Key Components of a CPG Strategic Plan
You may have heard the phrase “strategic plan” before. I talk about it a lot. Because it’s the front half of any good business plan, but it is the most poorly thought-out part of most business plans among CPG startups.
The ones I’ve looked at seem to be copied from an investor pitch deck, a document about the world you want to see sprinkled with tidbits of reality. Not good. But very common.
So, I want to share your strategic plan’s components, including the elements I discussed in my book.
- The strategy: a competitive theory of capturing $ from other categories with a specific consumer audience. In my book, Ramping Your Brand – I boil this down to using initial sales and research to isolate your high-value outcomes and the attribute-outcome signal tied to heavy usage among your fans. This becomes the behavioral basis of your business growth, anchored primarily in product and packaging design.
- Top-line revenue goals (should be realistic based on category case studies, broker data, and your degree of competitive advantage)
- 4P Playbook – How you plan to pursue the strategy:
- product line (the list of UPCs and their key competitively advantaged attributes)
- placement (i.e., sales plan by channel and relevant retail banners)
- promotion (trade and consumer promotional plan)
- pricing (pricing plan, including the role of discounting)
- Operational plan (how you plan to produce the required units)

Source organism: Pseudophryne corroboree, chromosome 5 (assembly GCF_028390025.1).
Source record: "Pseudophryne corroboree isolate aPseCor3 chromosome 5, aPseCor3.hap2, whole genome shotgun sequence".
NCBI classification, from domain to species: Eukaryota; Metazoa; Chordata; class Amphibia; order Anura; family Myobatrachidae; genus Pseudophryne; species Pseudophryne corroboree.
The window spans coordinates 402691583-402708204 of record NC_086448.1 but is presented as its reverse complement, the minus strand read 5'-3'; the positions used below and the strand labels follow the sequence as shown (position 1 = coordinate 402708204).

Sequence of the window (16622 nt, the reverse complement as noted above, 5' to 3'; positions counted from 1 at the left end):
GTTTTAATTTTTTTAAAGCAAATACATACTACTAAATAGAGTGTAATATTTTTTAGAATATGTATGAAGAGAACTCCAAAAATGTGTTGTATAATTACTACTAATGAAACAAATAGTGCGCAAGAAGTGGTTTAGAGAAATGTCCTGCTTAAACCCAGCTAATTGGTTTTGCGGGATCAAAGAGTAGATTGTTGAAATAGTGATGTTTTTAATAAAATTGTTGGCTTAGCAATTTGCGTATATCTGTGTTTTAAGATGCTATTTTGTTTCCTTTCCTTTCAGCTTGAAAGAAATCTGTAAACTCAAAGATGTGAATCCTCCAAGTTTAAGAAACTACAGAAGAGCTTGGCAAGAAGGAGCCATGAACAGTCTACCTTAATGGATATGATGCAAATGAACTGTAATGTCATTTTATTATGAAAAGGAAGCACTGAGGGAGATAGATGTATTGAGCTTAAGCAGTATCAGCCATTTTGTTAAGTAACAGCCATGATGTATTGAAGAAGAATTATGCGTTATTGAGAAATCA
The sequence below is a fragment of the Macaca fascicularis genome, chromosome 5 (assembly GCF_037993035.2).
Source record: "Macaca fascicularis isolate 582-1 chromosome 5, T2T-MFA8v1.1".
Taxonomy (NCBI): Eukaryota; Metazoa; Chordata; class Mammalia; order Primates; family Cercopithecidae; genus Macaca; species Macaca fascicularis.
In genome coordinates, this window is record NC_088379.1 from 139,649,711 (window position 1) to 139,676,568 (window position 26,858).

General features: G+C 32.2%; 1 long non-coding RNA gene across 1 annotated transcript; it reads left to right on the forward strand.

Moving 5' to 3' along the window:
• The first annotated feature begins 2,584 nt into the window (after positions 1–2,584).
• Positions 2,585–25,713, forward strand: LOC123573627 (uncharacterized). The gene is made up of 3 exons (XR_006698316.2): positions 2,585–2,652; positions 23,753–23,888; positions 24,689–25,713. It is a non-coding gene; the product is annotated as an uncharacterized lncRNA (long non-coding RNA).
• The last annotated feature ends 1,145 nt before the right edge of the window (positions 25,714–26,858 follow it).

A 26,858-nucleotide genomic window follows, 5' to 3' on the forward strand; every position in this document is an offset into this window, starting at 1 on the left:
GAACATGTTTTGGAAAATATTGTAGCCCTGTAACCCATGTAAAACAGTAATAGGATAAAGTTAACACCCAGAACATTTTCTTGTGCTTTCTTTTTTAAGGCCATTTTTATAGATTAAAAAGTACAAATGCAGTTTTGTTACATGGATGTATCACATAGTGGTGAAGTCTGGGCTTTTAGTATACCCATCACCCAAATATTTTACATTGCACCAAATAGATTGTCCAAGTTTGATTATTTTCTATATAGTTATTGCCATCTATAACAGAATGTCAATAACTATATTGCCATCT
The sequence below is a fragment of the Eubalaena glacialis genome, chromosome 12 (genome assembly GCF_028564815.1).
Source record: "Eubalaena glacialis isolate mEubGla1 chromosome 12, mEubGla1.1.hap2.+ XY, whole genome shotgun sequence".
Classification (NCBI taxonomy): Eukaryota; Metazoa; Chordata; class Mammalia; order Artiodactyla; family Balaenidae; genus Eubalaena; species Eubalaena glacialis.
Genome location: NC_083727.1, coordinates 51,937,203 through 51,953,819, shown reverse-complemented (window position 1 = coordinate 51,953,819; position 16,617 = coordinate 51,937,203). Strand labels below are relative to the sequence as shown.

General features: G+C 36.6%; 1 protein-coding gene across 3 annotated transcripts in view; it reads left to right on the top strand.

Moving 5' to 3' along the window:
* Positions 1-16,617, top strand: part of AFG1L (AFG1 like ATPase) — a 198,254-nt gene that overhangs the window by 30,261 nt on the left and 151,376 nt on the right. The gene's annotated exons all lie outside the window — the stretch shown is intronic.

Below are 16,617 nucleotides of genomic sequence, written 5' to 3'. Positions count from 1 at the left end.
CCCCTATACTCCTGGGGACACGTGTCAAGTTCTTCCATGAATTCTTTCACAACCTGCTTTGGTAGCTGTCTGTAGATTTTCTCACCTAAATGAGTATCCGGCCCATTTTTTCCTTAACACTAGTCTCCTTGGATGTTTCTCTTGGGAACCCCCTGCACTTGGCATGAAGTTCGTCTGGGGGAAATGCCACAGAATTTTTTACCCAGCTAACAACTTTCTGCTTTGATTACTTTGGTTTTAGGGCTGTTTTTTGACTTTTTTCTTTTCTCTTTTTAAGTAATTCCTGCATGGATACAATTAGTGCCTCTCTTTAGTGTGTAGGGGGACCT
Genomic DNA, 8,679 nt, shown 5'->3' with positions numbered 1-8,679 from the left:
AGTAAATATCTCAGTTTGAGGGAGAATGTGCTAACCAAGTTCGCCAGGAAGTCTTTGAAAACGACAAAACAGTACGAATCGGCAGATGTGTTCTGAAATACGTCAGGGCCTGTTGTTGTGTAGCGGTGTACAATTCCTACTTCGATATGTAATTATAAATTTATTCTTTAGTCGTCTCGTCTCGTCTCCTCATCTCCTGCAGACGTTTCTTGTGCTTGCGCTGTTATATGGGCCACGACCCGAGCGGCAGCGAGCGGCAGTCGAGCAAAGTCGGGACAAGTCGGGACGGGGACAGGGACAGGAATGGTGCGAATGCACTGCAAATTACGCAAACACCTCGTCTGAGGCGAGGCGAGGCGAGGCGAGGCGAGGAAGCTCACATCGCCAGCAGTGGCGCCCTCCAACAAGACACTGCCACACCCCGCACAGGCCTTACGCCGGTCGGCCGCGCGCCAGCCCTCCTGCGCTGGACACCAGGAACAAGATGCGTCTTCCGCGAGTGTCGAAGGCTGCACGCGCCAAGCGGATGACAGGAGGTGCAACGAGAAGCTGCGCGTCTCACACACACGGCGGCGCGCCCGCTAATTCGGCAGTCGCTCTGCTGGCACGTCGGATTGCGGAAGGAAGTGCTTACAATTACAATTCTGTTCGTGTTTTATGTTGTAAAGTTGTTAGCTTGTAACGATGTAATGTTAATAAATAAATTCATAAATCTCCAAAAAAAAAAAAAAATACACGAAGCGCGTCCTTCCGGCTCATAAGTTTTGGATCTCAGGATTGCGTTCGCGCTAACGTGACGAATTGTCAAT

- unit production plan to provide excess units beyond target revenue goal
- COGS and gross profit per unit (to inform your budget)
- working capital to fund operations
- Budget for all the above (relying on maximum founder labor, not outsourcing)
- Alternative methods based on likely risks to any component of your plan (varies by category and competitive positioning)
A note on budget: It’s essential to keep your budget minimal in Phases 1 and 2 so that your gross profits cover fixed operating costs (or do it as soon as possible). When you raise angel or seed money, it should NOT be used to cover operating costs (i.e., production, distribution, retail MCBs) unless you are self-manufacturing.
Running costs should primarily come out of your gross profits (i.e., have a profitable business model). Outside funds should mainly be used to finance staff that adds to your pool of labor time for scrappy consumer and trade promotion work (i.e., field sales and field marketing) and money to fund aggressive outreach through best practice tactics.
Every quarter I teach a two-hour version of this tailored to CPG brands who want to Ride the Ramp of exponential growth. You missed Q4’s cohort, but I will be doing it again in early February! Stay tuned to this blog or sign up for my VIP e-mail list here.